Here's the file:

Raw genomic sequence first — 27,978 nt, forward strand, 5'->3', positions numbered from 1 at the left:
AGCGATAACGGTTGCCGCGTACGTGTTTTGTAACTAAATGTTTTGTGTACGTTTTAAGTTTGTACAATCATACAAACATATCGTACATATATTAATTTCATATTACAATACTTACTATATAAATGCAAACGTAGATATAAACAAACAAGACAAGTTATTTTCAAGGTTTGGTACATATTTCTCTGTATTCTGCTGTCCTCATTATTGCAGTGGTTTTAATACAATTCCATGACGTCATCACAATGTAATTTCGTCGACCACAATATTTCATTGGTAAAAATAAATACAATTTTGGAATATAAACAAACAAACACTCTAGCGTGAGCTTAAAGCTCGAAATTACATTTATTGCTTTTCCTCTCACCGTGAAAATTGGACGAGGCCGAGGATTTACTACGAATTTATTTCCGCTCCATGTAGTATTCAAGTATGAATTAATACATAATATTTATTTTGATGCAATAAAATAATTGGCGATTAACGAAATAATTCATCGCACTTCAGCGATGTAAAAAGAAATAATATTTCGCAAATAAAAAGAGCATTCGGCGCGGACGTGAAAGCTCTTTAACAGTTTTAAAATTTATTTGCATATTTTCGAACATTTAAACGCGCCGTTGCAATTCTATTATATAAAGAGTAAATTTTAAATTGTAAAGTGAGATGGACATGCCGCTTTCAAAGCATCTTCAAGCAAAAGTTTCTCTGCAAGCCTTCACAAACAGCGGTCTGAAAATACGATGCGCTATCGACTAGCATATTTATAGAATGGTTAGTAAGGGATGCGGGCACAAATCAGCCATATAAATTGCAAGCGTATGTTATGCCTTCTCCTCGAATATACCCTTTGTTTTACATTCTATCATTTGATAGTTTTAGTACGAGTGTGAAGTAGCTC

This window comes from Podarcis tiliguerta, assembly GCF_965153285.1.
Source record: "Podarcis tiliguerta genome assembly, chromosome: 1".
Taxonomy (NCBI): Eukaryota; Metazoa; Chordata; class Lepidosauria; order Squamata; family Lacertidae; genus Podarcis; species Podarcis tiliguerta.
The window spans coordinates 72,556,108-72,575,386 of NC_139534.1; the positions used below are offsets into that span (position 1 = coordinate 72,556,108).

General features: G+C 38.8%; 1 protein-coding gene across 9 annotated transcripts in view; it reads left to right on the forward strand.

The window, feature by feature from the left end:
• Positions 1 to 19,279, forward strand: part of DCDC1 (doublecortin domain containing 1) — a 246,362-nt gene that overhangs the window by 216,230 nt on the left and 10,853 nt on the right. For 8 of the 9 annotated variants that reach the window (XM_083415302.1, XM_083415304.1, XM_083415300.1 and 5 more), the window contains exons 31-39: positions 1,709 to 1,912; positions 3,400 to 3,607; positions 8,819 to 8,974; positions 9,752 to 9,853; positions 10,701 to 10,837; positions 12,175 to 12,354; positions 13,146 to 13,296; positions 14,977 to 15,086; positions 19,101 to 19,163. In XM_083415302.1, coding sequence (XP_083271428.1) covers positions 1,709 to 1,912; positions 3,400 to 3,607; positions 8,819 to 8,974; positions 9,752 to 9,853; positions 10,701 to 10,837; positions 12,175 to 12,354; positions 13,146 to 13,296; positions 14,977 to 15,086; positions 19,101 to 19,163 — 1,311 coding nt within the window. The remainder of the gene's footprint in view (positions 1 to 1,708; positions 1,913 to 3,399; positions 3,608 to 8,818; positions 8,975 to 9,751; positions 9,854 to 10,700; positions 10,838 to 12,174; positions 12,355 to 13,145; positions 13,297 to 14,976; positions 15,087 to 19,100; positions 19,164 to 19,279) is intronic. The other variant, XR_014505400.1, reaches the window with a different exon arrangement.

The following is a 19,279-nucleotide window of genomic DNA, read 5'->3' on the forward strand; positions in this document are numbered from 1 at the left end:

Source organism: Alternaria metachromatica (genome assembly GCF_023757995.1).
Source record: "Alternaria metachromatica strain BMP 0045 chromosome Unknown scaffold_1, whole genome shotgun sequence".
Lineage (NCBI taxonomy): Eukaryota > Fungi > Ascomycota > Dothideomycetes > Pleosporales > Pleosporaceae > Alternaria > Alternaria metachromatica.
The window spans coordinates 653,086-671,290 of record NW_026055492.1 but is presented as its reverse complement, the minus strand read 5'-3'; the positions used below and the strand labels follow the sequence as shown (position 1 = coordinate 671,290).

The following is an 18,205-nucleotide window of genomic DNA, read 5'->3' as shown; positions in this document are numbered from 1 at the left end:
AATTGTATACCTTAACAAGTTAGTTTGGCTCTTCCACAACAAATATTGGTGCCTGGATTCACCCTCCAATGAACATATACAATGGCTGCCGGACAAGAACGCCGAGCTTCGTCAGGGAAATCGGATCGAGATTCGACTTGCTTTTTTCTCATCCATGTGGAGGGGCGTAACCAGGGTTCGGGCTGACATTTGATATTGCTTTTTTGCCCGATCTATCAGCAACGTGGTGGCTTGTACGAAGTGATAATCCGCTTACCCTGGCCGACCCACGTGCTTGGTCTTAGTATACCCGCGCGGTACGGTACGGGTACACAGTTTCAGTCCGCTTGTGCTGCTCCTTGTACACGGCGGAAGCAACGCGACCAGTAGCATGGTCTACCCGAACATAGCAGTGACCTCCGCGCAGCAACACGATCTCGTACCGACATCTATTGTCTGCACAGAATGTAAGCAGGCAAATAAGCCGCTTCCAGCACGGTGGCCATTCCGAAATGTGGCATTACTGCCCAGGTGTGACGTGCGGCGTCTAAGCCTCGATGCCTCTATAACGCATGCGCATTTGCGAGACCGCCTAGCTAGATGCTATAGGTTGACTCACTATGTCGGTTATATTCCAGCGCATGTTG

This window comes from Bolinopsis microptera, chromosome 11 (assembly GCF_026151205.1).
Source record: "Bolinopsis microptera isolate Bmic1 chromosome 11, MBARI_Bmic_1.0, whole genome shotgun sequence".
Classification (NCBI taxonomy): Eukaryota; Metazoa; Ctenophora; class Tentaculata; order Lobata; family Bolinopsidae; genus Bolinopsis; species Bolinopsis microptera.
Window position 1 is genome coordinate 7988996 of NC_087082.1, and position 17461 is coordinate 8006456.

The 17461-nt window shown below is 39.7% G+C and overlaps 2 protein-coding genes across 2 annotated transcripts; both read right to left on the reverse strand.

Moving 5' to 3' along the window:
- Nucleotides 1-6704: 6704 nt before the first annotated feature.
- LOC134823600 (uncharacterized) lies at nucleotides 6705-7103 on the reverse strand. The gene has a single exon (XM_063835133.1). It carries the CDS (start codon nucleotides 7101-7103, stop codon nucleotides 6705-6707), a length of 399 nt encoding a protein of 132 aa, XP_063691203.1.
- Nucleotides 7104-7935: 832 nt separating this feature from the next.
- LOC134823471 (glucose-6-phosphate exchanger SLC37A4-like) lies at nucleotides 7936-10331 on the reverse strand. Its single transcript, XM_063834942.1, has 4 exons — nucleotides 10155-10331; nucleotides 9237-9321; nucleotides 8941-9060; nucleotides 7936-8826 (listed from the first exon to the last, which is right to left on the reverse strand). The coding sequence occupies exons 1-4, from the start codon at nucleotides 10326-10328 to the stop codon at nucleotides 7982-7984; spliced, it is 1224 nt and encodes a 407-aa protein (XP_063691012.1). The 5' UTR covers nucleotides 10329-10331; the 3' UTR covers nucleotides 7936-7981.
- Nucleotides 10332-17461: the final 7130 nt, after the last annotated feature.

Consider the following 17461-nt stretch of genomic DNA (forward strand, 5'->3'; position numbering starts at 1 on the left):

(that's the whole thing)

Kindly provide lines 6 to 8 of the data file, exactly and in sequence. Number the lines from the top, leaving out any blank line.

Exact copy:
The window spans coordinates 72,556,108-72,575,386 of NC_139534.1; the positions used below are offsets into that span (position 1 = coordinate 72,556,108).

General features: G+C 38.8%; 1 protein-coding gene across 9 annotated transcripts in view; it reads left to right on the forward strand.

The window, feature by feature from the left end: